Psychology 3: Pwrpt. Chapt. 9


Published on

Published in: Technology, Health & Medicine
  • Be the first to comment

No Downloads
Total views
On SlideShare
From Embeds
Number of Embeds
Embeds 0
No embeds

No notes for slide

Psychology 3: Pwrpt. Chapt. 9

  2. 2. Approach to Theory Building • • Structure-based systems theory: set of traits that guide behavior, but can be modified by complex interactions with the culture and situations Inductive-hypothetico-deductive spiral: approach to theory construction and validation in which facts are collected first and then generalized into hypotheses, which lead to deductions that can be tested empirically – Excessive reliance on bivariate experiments can led to oversimplified interpretations of the way events operate in reality – Only multivariate experiments allow investigators to analyze and interpret complex behavior adequately
  3. 3. Methodology: Factor Analysis • Factor analysis: technique designed to simplify a complex set of data by accounting for them in terms of underlying factors – R technique: form of factor analysis used to infer underlying source traits in large subject populations – P technique: form of factor analysis that permits assessment of the unique trait structure of an individual
  4. 4. Classifying Traits • Traits: relatively permanent and broad reaction tendencies that serve as the building blocks of personality; traits initiate and guide behavior – Constitutional traits: determined by biology – Environmental-mold traits: determined by experience – Ability traits: skills that enable individuals to cope effectively with problems posed by the environment – Temperament traits: innate tendencies to react to the environment in particular ways; includes such variables as the person’s moodiness, excitability, and activity level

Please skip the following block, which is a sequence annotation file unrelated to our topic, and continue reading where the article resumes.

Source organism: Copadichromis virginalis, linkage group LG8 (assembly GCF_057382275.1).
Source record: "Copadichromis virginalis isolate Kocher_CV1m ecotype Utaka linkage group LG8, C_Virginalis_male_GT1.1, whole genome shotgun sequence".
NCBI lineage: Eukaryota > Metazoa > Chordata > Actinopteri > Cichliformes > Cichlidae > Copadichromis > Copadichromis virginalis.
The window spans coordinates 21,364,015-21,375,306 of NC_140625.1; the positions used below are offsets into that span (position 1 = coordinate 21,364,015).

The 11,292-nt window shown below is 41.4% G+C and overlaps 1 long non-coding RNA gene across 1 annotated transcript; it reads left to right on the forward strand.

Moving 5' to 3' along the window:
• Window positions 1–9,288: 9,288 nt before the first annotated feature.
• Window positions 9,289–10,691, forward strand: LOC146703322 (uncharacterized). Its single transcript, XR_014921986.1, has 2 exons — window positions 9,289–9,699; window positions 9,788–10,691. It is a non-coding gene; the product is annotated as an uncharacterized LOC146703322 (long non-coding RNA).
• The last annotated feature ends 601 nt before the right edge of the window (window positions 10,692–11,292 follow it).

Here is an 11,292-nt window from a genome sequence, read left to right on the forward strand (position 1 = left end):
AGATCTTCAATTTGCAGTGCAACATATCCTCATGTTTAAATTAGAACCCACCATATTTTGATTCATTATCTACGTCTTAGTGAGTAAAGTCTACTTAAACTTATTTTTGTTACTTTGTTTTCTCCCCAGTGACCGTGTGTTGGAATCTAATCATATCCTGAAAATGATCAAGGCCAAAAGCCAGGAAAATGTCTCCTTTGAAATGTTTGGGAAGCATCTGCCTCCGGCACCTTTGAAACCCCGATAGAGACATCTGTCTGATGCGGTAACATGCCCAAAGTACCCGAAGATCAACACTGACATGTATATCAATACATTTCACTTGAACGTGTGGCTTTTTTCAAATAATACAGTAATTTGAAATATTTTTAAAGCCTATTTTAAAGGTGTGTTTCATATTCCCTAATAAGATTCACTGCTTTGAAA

5. 5. Classifying Traits (cont'd.) – Dynamic traits: characteristics that embrace people’s motives and interests – Surface traits: observable trait that is controlled by an underlying source trait – Source traits: underlying characteristic inferred from the intercorrelations among a number of measured variables, or surface traits
  6. 6. Major Source Traits or Primary Factors • Attempts to discover the major source traits or primary factors of personality must begin with an adequate inventory of all the personality traits – Personality sphere: listing of all the traits used to describe behavior in a culture – Sixteen Personality Factor Questionnaire (16 PF): factor-analytically derived questionnaire designed to measure the primary or basic underlying traits of personality
  7. 7. The Major Abnormal Traits • Clinical Analysis Questionnaire: test designed to measure normal and deviant personality traits; includes the 16 PF traits and 12 other psychopathological traits
  8. 8. Dynamic Traits and the Dynamic Lattice • • Dynamic lattice: organized system of traits within human personality Subsidiation: process involving the interrelatedness of traits within the dynamic lattice or organizational structure of personality; attitudes are dependent on sentiments; sentiments are dependent on ergs
  9. 9. Econetic Model • Model that postulates a complex interaction between traits and the physical, social, and cultural environments in the prediction of behavior – Environmental sphere: listing of all the terms used in a culture to designate situations